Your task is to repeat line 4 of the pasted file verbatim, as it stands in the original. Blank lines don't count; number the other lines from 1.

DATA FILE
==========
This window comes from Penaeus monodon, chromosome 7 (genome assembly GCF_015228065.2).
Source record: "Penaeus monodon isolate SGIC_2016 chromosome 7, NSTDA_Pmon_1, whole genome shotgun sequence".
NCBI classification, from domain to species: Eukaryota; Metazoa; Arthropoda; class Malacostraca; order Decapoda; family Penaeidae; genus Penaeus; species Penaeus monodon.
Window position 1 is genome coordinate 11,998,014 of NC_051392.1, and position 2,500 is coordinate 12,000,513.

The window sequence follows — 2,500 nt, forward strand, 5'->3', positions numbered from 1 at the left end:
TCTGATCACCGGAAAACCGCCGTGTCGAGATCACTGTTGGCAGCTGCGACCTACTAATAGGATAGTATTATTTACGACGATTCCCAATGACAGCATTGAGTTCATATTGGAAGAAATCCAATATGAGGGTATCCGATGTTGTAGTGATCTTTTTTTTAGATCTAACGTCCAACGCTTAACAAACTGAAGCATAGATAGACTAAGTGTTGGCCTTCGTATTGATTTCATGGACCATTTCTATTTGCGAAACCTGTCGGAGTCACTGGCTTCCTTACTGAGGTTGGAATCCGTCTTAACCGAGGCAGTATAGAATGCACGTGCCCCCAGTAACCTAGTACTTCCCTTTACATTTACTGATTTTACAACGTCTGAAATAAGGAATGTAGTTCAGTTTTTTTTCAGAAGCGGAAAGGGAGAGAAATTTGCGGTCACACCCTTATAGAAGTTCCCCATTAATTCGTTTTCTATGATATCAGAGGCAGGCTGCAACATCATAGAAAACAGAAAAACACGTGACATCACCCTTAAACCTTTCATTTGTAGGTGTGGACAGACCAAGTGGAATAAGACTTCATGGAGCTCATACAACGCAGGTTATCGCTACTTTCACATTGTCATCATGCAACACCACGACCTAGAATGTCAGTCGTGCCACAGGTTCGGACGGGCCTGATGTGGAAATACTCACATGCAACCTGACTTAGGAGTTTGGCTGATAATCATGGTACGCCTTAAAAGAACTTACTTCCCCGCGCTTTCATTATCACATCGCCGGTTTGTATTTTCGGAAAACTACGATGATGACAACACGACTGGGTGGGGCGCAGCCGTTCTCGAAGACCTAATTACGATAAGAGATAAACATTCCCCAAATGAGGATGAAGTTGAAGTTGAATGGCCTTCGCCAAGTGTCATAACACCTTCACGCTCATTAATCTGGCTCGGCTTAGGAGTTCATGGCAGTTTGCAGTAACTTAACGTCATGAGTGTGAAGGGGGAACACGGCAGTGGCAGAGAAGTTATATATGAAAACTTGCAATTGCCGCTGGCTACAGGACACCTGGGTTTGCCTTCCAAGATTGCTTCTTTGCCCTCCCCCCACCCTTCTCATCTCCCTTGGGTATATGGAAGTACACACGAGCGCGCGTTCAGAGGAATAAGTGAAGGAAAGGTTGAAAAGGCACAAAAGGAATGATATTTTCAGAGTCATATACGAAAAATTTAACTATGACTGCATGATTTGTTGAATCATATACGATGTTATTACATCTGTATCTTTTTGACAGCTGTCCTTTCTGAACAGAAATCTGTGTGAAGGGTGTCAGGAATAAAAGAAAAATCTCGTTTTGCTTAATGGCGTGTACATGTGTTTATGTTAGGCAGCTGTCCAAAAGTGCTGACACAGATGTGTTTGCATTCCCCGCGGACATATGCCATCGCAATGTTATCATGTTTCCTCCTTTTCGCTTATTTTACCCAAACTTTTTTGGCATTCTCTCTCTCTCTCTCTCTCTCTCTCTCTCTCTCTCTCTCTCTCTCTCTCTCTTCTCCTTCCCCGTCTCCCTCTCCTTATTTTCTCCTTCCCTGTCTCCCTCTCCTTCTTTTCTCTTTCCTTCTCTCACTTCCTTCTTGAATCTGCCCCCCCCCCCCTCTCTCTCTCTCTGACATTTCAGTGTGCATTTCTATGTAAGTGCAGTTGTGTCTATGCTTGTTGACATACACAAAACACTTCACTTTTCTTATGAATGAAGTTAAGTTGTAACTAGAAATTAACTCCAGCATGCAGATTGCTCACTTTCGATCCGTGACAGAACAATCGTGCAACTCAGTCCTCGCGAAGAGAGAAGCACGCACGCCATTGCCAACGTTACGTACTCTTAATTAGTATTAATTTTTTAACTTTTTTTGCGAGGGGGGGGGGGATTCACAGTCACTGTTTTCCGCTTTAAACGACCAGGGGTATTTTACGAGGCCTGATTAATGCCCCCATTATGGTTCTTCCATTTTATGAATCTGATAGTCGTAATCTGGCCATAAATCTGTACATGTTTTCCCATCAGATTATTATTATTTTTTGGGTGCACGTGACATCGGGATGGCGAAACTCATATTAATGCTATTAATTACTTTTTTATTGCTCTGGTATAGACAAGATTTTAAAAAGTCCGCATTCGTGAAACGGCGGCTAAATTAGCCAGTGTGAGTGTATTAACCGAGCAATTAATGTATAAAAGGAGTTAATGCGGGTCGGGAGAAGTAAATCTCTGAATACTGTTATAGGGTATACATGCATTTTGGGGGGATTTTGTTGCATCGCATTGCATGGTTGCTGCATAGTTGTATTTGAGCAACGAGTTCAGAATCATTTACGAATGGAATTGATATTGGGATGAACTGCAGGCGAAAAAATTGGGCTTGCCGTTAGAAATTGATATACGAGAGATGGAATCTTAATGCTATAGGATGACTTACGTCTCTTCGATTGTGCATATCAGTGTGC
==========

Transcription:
Window position 1 is genome coordinate 11,998,014 of NC_051392.1, and position 2,500 is coordinate 12,000,513.